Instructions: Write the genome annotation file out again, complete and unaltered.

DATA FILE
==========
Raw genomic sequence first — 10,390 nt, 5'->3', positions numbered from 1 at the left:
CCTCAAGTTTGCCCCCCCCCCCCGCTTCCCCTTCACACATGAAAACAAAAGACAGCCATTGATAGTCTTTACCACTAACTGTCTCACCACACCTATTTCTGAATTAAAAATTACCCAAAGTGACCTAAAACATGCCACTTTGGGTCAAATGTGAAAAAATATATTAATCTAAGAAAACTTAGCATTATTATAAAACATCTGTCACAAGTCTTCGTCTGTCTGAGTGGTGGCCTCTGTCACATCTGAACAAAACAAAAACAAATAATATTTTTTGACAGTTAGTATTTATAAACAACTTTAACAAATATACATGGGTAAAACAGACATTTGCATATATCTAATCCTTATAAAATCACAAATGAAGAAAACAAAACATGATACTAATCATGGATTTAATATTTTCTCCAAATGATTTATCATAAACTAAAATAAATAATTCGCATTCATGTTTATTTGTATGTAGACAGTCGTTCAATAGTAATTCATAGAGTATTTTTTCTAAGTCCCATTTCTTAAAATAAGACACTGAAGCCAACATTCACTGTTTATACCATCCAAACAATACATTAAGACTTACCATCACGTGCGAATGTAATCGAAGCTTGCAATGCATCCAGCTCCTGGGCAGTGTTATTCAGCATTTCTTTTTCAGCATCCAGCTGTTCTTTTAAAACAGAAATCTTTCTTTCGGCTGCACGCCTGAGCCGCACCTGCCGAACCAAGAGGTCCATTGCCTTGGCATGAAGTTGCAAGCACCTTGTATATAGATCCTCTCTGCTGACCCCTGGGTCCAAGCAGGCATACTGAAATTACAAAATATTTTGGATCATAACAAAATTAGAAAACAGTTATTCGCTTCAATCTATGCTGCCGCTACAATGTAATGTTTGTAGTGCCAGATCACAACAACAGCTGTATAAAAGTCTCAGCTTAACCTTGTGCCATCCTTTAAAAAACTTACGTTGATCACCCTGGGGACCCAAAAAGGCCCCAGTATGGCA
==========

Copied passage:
Raw genomic sequence first — 10,390 nt, 5'->3', positions numbered from 1 at the left:
CCTCAAGTTTGCCCCCCCCCCCCGCTTCCCCTTCACACATGAAAACAAAAGACAGCCATTGATAGTCTTTACCACTAACTGTCTCACCACACCTATTTCTGAATTAAAAATTACCCAAAGTGACCTAAAACATGCCACTTTGGGTCAAATGTGAAAAAATATATTAATCTAAGAAAACTTAGCATTATTATAAAACATCTGTCACAAGTCTTCGTCTGTCTGAGTGGTGGCCTCTGTCACATCTGAACAAAACAAAAACAAATAATATTTTTTGACAGTTAGTATTTATAAACAACTTTAACAAATATACATGGGTAAAACAGACATTTGCATATATCTAATCCTTATAAAATCACAAATGAAGAAAACAAAACATGATACTAATCATGGATTTAATATTTTCTCCAAATGATTTATCATAAACTAAAATAAATAATTCGCATTCATGTTTATTTGTATGTAGACAGTCGTTCAATAGTAATTCATAGAGTATTTTTTCTAAGTCCCATTTCTTAAAATAAGACACTGAAGCCAACATTCACTGTTTATACCATCCAAACAATACATTAAGACTTACCATCACGTGCGAATGTAATCGAAGCTTGCAATGCATCCAGCTCCTGGGCAGTGTTATTCAGCATTTCTTTTTCAGCATCCAGCTGTTCTTTTAAAACAGAAATCTTTCTTTCGGCTGCACGCCTGAGCCGCACCTGCCGAACCAAGAGGTCCATTGCCTTGGCATGAAGTTGCAAGCACCTTGTATATAGATCCTCTCTGCTGACCCCTGGGTCCAAGCAGGCATACTGAAATTACAAAATATTTTGGATCATAACAAAATTAGAAAACAGTTATTCGCTTCAATCTATGCTGCCGCTACAATGTAATGTTTGTAGTGCCAGATCACAACAACAGCTGTATAAAAGTCTCAGCTTAACCTTGTGCCATCCTTTAAAAAACTTACGTTGATCACCCTGGGGACCCAAAAAGGCCCCAGTATGGCA